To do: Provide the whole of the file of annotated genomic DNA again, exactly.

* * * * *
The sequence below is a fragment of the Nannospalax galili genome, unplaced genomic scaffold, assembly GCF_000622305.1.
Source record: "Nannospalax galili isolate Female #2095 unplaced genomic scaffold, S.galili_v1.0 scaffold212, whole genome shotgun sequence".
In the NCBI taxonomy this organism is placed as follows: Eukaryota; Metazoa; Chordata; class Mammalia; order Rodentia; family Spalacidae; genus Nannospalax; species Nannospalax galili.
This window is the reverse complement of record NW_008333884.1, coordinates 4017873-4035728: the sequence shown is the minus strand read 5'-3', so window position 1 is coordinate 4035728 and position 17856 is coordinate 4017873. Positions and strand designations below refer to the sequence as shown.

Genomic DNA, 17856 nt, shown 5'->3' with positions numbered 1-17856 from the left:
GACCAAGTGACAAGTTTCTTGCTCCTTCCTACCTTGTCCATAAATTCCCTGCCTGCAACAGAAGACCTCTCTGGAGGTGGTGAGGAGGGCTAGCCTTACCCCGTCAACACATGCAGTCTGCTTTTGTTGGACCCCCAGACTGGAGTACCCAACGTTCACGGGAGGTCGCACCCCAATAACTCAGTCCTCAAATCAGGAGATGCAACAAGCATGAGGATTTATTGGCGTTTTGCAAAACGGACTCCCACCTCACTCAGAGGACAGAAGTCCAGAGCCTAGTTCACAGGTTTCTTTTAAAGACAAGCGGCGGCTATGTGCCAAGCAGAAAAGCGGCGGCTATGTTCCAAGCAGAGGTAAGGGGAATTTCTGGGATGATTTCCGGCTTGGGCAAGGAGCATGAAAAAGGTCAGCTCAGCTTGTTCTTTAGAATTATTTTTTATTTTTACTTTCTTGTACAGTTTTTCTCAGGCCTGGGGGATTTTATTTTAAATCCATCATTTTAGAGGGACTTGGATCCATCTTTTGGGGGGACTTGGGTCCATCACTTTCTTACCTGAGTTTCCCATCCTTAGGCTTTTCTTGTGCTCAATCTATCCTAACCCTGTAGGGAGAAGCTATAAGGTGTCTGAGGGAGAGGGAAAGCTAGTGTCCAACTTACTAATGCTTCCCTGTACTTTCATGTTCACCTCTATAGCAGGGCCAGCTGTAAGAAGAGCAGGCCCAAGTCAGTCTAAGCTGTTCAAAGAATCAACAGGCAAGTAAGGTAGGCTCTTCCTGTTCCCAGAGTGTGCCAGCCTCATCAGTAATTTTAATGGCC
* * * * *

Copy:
The sequence below is a fragment of the Nannospalax galili genome, unplaced genomic scaffold, assembly GCF_000622305.1.
Source record: "Nannospalax galili isolate Female #2095 unplaced genomic scaffold, S.galili_v1.0 scaffold212, whole genome shotgun sequence".
In the NCBI taxonomy this organism is placed as follows: Eukaryota; Metazoa; Chordata; class Mammalia; order Rodentia; family Spalacidae; genus Nannospalax; species Nannospalax galili.
This window is the reverse complement of record NW_008333884.1, coordinates 4017873-4035728: the sequence shown is the minus strand read 5'-3', so window position 1 is coordinate 4035728 and position 17856 is coordinate 4017873. Positions and strand designations below refer to the sequence as shown.

Genomic DNA, 17856 nt, shown 5'->3' with positions numbered 1-17856 from the left:
GACCAAGTGACAAGTTTCTTGCTCCTTCCTACCTTGTCCATAAATTCCCTGCCTGCAACAGAAGACCTCTCTGGAGGTGGTGAGGAGGGCTAGCCTTACCCCGTCAACACATGCAGTCTGCTTTTGTTGGACCCCCAGACTGGAGTACCCAACGTTCACGGGAGGTCGCACCCCAATAACTCAGTCCTCAAATCAGGAGATGCAACAAGCATGAGGATTTATTGGCGTTTTGCAAAACGGACTCCCACCTCACTCAGAGGACAGAAGTCCAGAGCCTAGTTCACAGGTTTCTTTTAAAGACAAGCGGCGGCTATGTGCCAAGCAGAAAAGCGGCGGCTATGTTCCAAGCAGAGGTAAGGGGAATTTCTGGGATGATTTCCGGCTTGGGCAAGGAGCATGAAAAAGGTCAGCTCAGCTTGTTCTTTAGAATTATTTTTTATTTTTACTTTCTTGTACAGTTTTTCTCAGGCCTGGGGGATTTTATTTTAAATCCATCATTTTAGAGGGACTTGGATCCATCTTTTGGGGGGACTTGGGTCCATCACTTTCTTACCTGAGTTTCCCATCCTTAGGCTTTTCTTGTGCTCAATCTATCCTAACCCTGTAGGGAGAAGCTATAAGGTGTCTGAGGGAGAGGGAAAGCTAGTGTCCAACTTACTAATGCTTCCCTGTACTTTCATGTTCACCTCTATAGCAGGGCCAGCTGTAAGAAGAGCAGGCCCAAGTCAGTCTAAGCTGTTCAAAGAATCAACAGGCAAGTAAGGTAGGCTCTTCCTGTTCCCAGAGTGTGCCAGCCTCATCAGTAATTTTAATGGCC